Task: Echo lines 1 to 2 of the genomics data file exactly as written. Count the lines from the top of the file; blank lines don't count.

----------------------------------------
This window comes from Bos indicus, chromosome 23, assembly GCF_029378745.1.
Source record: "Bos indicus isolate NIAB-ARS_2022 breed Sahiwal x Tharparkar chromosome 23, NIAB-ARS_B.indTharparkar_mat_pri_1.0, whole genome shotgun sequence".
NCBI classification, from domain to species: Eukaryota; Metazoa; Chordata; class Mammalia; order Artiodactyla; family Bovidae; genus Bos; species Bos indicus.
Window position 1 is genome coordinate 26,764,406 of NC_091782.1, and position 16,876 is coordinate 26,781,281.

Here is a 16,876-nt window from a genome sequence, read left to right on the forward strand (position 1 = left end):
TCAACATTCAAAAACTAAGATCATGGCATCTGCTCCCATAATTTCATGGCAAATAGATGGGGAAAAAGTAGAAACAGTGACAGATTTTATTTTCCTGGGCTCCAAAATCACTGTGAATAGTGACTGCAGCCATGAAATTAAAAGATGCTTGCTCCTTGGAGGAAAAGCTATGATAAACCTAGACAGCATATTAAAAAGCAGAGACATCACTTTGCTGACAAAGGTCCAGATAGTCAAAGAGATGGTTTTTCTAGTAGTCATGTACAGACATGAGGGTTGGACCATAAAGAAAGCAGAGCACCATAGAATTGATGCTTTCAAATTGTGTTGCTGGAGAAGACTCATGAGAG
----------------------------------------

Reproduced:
This window comes from Bos indicus, chromosome 23, assembly GCF_029378745.1.
Source record: "Bos indicus isolate NIAB-ARS_2022 breed Sahiwal x Tharparkar chromosome 23, NIAB-ARS_B.indTharparkar_mat_pri_1.0, whole genome shotgun sequence".